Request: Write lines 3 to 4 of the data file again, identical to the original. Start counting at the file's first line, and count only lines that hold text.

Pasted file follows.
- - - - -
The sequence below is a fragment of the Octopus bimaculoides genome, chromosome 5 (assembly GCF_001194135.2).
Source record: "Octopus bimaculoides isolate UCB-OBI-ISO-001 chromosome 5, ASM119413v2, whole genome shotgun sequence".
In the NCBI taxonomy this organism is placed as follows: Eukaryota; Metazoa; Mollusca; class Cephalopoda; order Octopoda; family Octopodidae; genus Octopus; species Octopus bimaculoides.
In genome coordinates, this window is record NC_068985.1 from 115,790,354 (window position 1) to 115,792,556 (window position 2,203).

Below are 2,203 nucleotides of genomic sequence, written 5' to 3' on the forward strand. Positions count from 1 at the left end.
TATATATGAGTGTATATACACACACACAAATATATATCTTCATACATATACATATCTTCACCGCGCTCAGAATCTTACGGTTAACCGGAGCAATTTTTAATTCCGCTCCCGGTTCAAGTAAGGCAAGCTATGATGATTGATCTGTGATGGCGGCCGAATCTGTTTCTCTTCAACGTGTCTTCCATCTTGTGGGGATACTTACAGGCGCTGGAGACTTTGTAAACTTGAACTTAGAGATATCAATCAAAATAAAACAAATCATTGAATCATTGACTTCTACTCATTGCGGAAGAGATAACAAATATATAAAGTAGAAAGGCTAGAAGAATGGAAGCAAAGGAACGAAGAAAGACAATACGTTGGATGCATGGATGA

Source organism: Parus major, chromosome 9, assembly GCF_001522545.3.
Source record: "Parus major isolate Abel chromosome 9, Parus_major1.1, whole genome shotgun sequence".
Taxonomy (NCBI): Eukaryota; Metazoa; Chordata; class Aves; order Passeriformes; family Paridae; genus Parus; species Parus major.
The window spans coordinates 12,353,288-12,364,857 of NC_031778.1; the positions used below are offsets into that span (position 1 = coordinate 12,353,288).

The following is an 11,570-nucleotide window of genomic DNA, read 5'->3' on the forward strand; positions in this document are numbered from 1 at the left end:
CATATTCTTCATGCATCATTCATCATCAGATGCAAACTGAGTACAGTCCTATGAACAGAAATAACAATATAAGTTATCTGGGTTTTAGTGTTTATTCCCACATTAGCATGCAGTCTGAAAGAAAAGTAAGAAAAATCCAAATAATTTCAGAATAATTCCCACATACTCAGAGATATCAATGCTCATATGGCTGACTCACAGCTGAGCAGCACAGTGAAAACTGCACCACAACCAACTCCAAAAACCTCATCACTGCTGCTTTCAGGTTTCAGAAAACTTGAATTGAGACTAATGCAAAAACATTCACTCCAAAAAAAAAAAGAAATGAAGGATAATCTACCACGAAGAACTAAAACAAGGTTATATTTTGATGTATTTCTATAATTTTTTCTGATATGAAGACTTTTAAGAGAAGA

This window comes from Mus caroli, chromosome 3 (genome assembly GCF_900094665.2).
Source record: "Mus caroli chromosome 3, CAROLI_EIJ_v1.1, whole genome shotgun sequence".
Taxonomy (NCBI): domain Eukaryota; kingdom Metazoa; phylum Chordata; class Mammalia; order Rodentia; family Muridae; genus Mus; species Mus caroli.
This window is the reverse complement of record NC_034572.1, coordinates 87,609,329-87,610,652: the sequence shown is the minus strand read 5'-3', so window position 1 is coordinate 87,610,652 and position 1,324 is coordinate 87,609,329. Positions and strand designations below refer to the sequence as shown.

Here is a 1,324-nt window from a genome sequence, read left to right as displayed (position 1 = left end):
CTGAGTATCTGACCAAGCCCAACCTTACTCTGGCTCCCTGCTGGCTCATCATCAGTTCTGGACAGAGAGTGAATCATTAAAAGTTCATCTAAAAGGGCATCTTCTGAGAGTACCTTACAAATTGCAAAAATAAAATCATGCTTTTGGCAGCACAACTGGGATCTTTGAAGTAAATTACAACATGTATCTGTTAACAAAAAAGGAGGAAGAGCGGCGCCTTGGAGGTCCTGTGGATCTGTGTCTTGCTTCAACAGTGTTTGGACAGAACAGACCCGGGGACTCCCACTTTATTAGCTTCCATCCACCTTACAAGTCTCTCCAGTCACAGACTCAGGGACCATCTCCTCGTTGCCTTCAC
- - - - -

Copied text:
In the NCBI taxonomy this organism is placed as follows: Eukaryota; Metazoa; Mollusca; class Cephalopoda; order Octopoda; family Octopodidae; genus Octopus; species Octopus bimaculoides.
In genome coordinates, this window is record NC_068985.1 from 115,790,354 (window position 1) to 115,792,556 (window position 2,203).